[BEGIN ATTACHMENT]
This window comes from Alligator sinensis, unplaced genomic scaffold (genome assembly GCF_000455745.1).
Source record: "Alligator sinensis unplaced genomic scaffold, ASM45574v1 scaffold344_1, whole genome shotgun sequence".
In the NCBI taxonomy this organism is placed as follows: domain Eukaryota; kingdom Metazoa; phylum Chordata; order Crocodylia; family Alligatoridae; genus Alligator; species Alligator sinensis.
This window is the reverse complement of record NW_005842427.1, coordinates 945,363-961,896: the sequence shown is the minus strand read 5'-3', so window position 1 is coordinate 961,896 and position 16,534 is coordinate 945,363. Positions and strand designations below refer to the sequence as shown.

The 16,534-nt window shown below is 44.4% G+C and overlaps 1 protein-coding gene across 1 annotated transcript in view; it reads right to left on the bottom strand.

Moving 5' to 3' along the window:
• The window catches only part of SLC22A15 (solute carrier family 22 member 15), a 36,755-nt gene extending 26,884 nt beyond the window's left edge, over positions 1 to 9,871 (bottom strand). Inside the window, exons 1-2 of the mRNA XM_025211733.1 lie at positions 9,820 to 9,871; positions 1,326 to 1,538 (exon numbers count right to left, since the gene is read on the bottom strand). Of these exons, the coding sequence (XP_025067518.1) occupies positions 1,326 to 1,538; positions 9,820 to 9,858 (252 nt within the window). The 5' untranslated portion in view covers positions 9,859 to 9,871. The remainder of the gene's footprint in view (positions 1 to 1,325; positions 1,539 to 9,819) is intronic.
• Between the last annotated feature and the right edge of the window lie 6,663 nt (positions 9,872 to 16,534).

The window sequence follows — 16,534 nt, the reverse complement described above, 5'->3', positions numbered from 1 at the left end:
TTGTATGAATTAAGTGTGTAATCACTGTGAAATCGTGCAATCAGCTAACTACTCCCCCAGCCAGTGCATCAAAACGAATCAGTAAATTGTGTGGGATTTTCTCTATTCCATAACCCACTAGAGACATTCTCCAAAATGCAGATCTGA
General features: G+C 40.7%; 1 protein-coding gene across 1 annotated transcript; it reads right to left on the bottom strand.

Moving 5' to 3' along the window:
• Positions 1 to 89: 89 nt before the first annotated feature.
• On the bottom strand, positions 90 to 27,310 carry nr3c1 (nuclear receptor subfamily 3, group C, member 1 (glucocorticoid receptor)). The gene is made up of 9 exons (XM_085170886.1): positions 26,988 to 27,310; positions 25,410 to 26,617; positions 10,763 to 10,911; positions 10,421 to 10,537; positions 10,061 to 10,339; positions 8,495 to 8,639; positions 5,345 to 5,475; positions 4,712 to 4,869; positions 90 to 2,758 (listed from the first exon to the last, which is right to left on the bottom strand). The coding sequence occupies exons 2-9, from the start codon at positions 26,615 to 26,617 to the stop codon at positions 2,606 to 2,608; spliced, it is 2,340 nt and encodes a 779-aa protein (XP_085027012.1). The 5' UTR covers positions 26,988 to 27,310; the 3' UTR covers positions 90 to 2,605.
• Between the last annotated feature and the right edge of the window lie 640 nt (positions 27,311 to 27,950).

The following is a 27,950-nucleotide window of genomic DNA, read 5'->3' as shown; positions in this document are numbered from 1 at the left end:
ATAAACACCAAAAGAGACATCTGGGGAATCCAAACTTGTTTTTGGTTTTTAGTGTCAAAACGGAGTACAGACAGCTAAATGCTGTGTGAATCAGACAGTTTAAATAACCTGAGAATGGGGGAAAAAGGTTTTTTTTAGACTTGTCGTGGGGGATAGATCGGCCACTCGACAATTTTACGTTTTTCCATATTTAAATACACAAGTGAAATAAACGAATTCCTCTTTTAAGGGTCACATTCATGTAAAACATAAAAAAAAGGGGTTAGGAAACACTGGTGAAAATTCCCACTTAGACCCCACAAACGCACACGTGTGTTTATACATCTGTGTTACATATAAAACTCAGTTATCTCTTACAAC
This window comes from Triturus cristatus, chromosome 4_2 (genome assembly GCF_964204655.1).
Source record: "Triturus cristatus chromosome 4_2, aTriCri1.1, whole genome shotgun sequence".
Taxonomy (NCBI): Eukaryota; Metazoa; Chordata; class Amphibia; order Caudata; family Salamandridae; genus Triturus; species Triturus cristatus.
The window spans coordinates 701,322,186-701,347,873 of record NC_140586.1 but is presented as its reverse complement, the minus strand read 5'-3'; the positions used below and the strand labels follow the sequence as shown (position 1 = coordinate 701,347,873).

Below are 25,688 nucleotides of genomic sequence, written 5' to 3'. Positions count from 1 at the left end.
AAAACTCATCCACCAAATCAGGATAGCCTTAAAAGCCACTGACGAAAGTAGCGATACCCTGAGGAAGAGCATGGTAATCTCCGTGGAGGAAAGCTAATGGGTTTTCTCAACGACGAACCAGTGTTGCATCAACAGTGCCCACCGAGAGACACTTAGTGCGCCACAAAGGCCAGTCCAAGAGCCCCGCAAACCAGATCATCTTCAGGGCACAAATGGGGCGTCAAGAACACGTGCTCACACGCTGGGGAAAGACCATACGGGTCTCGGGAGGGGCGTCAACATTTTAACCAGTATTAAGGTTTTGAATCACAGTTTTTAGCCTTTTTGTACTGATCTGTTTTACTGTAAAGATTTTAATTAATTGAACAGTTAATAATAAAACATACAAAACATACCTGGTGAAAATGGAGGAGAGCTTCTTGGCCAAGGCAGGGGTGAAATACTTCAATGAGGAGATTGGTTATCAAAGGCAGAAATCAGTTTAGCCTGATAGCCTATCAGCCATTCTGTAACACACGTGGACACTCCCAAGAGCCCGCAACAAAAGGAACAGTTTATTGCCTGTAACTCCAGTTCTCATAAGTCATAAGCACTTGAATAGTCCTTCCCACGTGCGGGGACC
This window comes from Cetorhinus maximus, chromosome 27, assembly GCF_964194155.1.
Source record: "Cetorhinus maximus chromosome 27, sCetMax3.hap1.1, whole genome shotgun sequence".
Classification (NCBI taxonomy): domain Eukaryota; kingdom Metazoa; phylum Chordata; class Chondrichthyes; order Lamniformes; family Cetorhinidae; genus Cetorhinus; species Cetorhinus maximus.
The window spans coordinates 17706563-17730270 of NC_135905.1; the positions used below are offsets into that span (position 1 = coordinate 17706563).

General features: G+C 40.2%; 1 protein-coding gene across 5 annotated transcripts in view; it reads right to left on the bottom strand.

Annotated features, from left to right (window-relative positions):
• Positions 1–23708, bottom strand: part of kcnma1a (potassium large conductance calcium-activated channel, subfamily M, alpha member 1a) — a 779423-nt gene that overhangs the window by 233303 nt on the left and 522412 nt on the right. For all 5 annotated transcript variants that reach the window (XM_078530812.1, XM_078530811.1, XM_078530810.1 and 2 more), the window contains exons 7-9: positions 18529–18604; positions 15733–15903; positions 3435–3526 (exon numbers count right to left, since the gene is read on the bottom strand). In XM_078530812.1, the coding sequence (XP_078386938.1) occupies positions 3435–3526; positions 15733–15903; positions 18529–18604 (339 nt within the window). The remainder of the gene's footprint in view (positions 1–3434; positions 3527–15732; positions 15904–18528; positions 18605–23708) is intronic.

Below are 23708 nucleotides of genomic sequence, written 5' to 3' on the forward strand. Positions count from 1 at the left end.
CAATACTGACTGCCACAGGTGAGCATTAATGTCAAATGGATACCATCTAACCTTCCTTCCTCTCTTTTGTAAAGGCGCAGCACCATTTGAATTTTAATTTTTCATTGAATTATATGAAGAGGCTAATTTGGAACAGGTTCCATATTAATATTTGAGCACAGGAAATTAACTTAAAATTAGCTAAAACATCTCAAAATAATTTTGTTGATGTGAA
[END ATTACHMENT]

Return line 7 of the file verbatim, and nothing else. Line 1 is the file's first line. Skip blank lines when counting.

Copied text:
• The window catches only part of SLC22A15 (solute carrier family 22 member 15), a 36,755-nt gene extending 26,884 nt beyond the window's left edge, over positions 1 to 9,871 (bottom strand). Inside the window, exons 1-2 of the mRNA XM_025211733.1 lie at positions 9,820 to 9,871; positions 1,326 to 1,538 (exon numbers count right to left, since the gene is read on the bottom strand). Of these exons, the coding sequence (XP_025067518.1) occupies positions 1,326 to 1,538; positions 9,820 to 9,858 (252 nt within the window). The 5' untranslated portion in view covers positions 9,859 to 9,871. The remainder of the gene's footprint in view (positions 1 to 1,325; positions 1,539 to 9,819) is intronic.